Sunday, February 28, 2010

Aussie, Aussie, Aussie, oy, oy,vay!

What is the world coming to? Three clean-cut young Aussies are named as persons of interest in the assassination of a "Hamas operative", Mahmoud al-Mabhouh, smothered to death in his hotel room in Dubai. Israel's Mossad is widely considered to have organised and carried out the murder. That great master of the spy genre, John Le Carre, couldn't have thought up a more twisted and sinister plot.

Three of the suspected assassins carried Australian passports, in the names of Nicole McCabe, Adam Korman and Joshua Bruce. All are citizens of Australia and all have dual citizenship with Israel. None of them live in Australia, all live in Israel. All deny any knowledge of the illicit use of their (Australian) passports.

Meanwhile, back in Oz, our erstwhile Prime Minister, Kevin Rudd (who famously declared that support for Israel is "in my DNA"), has complained about the use of fake Australian passports in this affair. To the best of my knowledge, however, he has failed to condemn the assassination for what it was - the state sanctioned murder of a political opponent. Seems like you can go around killing off your enemies, just don't use an Australian passport while doing it.

Meanwhile, back in Israel, the war criminal Tzivi Lipni, she who presided over the Gaza Massacre, has voiced her opinion that the murder of Mahmoud al-Mabhouh was justified. Most Israelis seemed to agree; when polled, 87% of them went along with Mossad's actions.

Monday, February 15, 2010

Human Rights Workers

Bridgette Chappell Photo AP

Just as Israel attempted to hide its actions during the Gaza Massacre, it now moves to screen from the outside world its continuing human rights abuses in the Occupied West Bank. The arrest last week of the young Australian activist Bridget Chappell was just one of a number of arrests and deportations of international human rights workers, activists and observers in recent weeks. Israelis and Palestinians who have been active in their opposition to the ongoing theft of Palestinian land and property have also been subject to arrest and detention in increasing numbers.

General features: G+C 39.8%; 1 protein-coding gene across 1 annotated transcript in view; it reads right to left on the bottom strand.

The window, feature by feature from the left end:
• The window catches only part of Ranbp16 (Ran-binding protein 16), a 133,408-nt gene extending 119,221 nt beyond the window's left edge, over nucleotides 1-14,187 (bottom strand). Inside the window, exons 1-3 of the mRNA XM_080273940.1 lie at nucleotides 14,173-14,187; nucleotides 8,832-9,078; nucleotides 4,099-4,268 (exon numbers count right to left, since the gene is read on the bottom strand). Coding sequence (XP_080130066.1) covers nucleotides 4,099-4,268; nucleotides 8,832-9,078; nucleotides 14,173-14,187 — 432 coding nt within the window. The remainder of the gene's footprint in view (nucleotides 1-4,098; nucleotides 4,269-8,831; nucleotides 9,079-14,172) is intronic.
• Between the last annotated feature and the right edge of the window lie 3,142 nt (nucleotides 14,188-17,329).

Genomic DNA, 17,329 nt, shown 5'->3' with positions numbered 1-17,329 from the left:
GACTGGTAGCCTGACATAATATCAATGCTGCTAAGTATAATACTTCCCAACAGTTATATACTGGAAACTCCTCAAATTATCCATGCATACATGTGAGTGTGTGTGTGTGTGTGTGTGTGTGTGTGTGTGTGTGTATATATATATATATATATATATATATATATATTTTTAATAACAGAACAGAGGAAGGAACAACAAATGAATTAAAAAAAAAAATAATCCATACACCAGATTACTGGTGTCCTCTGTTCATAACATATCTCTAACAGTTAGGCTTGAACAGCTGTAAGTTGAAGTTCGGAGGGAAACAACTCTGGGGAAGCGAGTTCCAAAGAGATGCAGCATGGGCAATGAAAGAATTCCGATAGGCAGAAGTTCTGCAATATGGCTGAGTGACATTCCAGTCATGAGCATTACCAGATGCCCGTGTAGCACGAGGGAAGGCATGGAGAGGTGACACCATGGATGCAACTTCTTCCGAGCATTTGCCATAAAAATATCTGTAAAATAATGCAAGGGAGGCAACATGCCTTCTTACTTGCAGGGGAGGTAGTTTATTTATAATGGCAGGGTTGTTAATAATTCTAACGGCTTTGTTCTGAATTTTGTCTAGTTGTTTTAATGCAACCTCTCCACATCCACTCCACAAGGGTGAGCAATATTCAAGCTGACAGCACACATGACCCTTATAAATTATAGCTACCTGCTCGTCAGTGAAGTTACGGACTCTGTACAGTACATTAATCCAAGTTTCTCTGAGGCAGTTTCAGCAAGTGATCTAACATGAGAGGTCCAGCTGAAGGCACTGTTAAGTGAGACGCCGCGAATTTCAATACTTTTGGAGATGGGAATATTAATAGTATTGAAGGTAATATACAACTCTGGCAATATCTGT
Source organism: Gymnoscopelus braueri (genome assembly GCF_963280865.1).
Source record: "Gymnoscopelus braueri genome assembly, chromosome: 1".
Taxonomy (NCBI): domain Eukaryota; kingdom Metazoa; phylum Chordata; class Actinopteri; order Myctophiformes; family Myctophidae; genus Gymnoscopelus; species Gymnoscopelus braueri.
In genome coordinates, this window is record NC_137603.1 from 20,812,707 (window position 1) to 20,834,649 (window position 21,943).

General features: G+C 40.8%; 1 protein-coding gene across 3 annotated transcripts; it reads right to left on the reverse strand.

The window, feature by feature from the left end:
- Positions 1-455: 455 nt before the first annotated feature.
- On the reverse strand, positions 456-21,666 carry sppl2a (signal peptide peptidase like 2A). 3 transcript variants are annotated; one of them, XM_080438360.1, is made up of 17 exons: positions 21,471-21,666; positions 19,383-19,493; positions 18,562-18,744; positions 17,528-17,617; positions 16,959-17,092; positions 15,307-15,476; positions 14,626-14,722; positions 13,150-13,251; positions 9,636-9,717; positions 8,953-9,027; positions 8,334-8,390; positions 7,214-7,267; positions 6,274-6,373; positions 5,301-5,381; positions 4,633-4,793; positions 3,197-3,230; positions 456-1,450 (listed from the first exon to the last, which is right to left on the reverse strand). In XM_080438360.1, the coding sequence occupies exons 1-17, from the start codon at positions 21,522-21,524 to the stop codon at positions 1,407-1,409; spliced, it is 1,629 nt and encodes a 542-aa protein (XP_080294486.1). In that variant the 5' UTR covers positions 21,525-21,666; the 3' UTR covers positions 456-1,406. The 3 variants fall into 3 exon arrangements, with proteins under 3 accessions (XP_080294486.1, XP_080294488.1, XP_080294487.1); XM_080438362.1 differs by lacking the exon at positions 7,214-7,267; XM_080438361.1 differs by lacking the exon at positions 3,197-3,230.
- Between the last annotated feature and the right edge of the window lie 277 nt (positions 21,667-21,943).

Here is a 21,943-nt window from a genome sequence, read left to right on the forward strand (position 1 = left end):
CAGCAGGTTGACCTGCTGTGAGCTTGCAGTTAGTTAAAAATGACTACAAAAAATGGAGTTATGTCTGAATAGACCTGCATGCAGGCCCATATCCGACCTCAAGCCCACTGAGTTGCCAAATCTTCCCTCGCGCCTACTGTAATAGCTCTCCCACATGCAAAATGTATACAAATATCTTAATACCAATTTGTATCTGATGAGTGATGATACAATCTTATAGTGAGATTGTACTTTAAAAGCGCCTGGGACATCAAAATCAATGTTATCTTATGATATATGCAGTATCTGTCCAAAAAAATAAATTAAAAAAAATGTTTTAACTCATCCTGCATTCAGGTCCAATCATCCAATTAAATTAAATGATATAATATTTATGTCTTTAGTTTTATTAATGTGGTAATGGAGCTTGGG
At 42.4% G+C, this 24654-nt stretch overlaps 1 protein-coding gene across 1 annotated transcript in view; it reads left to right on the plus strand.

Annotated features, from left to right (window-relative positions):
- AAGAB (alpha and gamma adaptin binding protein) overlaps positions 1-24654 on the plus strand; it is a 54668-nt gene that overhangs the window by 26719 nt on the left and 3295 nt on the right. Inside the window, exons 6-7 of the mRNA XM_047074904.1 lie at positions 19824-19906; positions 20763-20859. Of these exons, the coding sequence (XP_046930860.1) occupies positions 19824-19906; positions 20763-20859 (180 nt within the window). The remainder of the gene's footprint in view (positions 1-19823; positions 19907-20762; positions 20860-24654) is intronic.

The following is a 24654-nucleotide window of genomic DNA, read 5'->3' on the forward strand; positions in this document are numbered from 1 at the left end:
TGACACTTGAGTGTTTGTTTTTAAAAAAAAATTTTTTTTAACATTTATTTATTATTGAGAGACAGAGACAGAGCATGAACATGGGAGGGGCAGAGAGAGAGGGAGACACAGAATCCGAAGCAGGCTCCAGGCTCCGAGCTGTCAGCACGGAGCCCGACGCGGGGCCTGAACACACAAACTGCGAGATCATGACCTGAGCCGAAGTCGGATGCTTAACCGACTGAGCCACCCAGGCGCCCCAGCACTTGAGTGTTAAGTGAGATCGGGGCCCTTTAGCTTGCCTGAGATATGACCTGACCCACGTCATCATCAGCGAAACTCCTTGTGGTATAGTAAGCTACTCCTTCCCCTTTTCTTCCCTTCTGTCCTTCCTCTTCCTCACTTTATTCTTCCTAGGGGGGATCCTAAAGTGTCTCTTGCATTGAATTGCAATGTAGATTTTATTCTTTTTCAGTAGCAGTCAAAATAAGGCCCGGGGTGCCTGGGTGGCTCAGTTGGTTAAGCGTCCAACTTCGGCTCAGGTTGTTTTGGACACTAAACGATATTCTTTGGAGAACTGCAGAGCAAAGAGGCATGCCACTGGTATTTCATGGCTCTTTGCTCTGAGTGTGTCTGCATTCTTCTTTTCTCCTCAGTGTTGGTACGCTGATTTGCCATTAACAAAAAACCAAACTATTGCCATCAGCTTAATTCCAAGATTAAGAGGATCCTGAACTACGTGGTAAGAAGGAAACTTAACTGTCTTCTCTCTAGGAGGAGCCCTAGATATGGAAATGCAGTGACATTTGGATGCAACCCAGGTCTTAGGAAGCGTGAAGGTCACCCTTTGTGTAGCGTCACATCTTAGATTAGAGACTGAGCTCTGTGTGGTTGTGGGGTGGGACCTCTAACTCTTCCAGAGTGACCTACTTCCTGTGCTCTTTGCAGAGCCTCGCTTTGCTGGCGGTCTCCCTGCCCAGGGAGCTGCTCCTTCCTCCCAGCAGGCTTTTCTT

Israel has stepped up its efforts to deny entry to Palestine by anyone sympathetic to the Palestinian cause. It controls all entry points to the West Bank and Gaza (just as it controls every aspect of Palestinian life). While its blockade of Gaza is designed to starve the population into submission, the tightened controls on entry into the West Bank are an effort to hide its actions and the effects of its 42 years of military occupation from the eyes of the world.

In a move worthy of the Burmese junta, Israel has now decided to cancel the work permits of foreign nationals working in East Jerusalem and the West Bank for such aid organisations as Oxfam, Save the Children, Doctors Without Borders and Handicap International. While it is still possible for individuals from these organisations to apply for tourist visas the Interior Ministry ruling now makes it virtually impossible for them to carry on their humanitarian work.

Go to the Electronic Intifada (link at right) for Bridgette's article on the fate of Wael al Faqeeh, a human rights campaigner from Nablus.

Monday, February 1, 2010


Australia's national broadcaster, SBS, recently screened "La Vis et Deviens" ("Live and "Become") a touching and sensitive movie about a young boy taken to Israel in 1984 during Operation Moses, the Mossad-inspired plan to relocate the Falasha, Ethiopia's Black Jews, to Israel. A Christian, the boy took the name Solomon, or Schlomo, as part of an assumed Jewish identity in order to flee the grinding poverty of life in Ethiopia. The movie tracks his life into young adulthood as he encounters love, kindness and also racist rejection in his country of adoption.

Operation Moses and the later Operation Solomon, in 1991, divided public opinion in Israel. Many Israelis would not accept the Falasha's claim that they were Jews, descended, according to legend, from the Queen of Sheba and King Solomon or that they were the tribe of Dan, one of the Ten Lost Tribes of Israel. (Indeed, DNA evidence finds no convincing links of the Falasha to Middle Eastern Jews, but confirms that they link to African Ethiopians.)

Most of the Falasha, estimated at around 120,000, are now in Israel. They live alongside the hundreds of thousands of Russians who migrated in recent times, many of whom have similarly tenuous claims to being Jews. They may be joined shortly by a sponsored wave of Indians, whose claim to being Jewish is currently being asserted.

Should this be a problem, the migration to Israel of such diverse and contentious minority groups, for compassionate reasons? Should they not be allowed to make
aliya, whereby any Jew, anywhere in the world, under the Law of Return (sic), may settle in Israel? All very noble stuff, one might think, until one reflects on the condition of the Palestinians, who currently comprise the largest refugee population in the world. Forced to flee from their homeland in the pogroms of 1948 and 1967, they are denied any right of return, let alone any compensation. Those who remain in the remnants of Palestine live under a brutal Israeli military occupation (and here I include Gaza).

What the film-makers failed to reveal is that Israel's "Law of Return", together with its ongoing program of ethnic cleansing of the native population, is designed to do one thing: to alter the demographic status of Palestine in favour of an overwhelming "Jewish" presence.